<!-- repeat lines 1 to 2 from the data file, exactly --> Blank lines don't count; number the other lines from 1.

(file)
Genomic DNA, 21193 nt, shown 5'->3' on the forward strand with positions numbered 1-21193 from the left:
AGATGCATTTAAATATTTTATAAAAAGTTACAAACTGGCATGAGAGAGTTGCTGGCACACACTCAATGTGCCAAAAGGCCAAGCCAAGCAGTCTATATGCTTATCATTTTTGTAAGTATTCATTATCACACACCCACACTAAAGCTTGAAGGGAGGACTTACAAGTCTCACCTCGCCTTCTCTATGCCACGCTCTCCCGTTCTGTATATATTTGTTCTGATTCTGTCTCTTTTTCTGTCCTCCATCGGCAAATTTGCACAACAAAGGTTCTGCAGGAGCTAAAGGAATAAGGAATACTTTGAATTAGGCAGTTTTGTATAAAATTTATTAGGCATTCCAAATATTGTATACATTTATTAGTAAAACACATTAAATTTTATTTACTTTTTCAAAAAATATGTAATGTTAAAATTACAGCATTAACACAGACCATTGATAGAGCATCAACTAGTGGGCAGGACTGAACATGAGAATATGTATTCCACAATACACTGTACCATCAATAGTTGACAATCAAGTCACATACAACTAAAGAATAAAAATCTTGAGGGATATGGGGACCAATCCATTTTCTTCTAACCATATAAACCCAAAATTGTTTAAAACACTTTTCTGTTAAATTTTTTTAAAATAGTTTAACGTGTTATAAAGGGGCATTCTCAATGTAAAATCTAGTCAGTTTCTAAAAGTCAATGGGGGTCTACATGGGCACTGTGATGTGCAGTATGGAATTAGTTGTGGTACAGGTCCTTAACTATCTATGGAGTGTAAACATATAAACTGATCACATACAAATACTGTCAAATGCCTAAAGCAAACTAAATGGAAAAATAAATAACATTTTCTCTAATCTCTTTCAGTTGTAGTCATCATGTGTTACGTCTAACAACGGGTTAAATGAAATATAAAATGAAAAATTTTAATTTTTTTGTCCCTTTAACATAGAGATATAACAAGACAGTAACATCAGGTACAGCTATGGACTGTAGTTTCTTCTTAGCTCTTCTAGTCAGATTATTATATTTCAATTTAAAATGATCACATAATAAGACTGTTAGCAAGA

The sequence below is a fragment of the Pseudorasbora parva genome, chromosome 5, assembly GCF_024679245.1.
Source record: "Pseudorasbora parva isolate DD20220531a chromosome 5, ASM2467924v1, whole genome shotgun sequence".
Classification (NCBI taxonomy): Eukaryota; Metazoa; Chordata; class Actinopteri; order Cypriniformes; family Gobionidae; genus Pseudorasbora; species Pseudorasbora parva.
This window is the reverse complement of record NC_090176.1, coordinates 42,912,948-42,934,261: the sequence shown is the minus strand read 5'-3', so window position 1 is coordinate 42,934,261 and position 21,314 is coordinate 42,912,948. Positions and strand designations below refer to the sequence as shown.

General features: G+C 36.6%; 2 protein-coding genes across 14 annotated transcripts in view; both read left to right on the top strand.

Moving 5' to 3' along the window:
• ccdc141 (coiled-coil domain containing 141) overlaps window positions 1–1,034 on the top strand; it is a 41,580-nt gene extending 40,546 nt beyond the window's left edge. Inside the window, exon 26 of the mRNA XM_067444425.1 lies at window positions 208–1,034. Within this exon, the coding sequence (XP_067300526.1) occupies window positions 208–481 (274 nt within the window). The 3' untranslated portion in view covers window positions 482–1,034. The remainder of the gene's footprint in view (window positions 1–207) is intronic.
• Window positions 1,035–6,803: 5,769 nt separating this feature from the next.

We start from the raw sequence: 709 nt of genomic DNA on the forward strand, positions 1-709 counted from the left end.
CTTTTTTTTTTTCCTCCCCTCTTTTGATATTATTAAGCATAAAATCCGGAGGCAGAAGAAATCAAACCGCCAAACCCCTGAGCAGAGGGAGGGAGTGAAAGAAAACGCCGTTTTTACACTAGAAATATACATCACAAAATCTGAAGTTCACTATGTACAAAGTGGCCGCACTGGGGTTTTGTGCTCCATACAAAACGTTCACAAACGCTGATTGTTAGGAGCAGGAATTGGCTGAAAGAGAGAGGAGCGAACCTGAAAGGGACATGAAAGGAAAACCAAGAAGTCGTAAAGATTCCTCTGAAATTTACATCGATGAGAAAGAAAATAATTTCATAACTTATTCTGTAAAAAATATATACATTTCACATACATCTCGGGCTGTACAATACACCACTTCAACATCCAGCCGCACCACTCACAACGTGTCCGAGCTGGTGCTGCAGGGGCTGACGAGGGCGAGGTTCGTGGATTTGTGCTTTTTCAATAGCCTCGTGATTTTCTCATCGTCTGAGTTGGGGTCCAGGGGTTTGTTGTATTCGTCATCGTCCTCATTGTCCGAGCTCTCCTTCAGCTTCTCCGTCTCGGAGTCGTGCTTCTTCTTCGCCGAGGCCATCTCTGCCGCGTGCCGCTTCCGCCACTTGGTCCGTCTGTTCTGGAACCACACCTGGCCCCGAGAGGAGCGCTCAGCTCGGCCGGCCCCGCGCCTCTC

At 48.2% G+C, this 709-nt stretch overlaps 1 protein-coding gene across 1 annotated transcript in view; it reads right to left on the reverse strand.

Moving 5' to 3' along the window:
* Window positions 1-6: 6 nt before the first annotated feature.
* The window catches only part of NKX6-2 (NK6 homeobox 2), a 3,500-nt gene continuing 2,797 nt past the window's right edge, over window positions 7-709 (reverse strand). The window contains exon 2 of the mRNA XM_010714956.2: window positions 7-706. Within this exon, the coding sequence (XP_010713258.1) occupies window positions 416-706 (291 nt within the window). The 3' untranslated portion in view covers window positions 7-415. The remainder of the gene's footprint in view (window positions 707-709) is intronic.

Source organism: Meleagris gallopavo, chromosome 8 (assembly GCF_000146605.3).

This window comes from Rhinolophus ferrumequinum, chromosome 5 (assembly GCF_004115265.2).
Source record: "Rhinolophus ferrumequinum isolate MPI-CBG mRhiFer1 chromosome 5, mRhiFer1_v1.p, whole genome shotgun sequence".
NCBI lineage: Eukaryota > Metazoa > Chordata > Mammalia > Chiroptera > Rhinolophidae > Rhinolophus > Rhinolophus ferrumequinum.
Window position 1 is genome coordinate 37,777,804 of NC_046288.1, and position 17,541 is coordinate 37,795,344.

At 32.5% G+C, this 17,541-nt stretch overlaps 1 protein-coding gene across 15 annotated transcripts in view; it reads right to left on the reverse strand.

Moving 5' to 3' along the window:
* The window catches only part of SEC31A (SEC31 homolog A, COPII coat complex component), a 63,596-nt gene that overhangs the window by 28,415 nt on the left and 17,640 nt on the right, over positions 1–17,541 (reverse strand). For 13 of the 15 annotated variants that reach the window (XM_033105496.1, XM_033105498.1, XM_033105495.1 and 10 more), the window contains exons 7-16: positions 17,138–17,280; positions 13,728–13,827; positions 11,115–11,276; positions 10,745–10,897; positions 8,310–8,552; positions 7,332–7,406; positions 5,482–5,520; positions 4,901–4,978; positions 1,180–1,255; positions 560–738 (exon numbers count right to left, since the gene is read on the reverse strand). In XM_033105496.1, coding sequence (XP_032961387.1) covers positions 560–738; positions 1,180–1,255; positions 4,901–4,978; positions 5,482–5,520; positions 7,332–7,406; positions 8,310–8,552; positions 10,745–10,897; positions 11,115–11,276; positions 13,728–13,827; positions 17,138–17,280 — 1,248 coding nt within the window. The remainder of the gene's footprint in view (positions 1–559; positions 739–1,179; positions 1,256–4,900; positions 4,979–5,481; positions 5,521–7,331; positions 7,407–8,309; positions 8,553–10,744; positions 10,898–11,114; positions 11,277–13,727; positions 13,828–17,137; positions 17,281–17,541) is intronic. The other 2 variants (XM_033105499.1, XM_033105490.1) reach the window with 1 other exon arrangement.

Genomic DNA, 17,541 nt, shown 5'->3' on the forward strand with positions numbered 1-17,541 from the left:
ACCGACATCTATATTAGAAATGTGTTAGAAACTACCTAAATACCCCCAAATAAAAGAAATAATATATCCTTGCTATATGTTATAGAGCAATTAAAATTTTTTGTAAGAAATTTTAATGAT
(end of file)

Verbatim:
Genomic DNA, 21193 nt, shown 5'->3' on the forward strand with positions numbered 1-21193 from the left:
AGATGCATTTAAATATTTTATAAAAAGTTACAAACTGGCATGAGAGAGTTGCTGGCACACACTCAATGTGCCAAAAGGCCAAGCCAAGCAGTCTATATGCTTATCATTTTTGTAAGTATTCATTATCACACACCCACACTAAAGCTTGAAGGGAGGACTTACAAGTCTCACCTCGCCTTCTCTATGCCACGCTCTCCCGTTCTGTATATATTTGTTCTGATTCTGTCTCTTTTTCTGTCCTCCATCGGCAAATTTGCACAACAAAGGTTCTGCAGGAGCTAAAGGAATAAGGAATACTTTGAATTAGGCAGTTTTGTATAAAATTTATTAGGCATTCCAAATATTGTATACATTTATTAGTAAAACACATTAAATTTTATTTACTTTTTCAAAAAATATGTAATGTTAAAATTACAGCATTAACACAGACCATTGATAGAGCATCAACTAGTGGGCAGGACTGAACATGAGAATATGTATTCCACAATACACTGTACCATCAATAGTTGACAATCAAGTCACATACAACTAAAGAATAAAAATCTTGAGGGATATGGGGACCAATCCATTTTCTTCTAACCATATAAACCCAAAATTGTTTAAAACACTTTTCTGTTAAATTTTTTTAAAATAGTTTAACGTGTTATAAAGGGGCATTCTCAATGTAAAATCTAGTCAGTTTCTAAAAGTCAATGGGGGTCTACATGGGCACTGTGATGTGCAGTATGGAATTAGTTGTGGTACAGGTCCTTAACTATCTATGGAGTGTAAACATATAAACTGATCACATACAAATACTGTCAAATGCCTAAAGCAAACTAAATGGAAAAATAAATAACATTTTCTCTAATCTCTTTCAGTTGTAGTCATCATGTGTTACGTCTAACAACGGGTTAAATGAAATATAAAATGAAAAATTTTAATTTTTTTGTCCCTTTAACATAGAGATATAACAAGACAGTAACATCAGGTACAGCTATGGACTGTAGTTTCTTCTTAGCTCTTCTAGTCAGATTATTATATTTCAATTTAAAATGATCACATAATAAGACTGTTAGCAAGA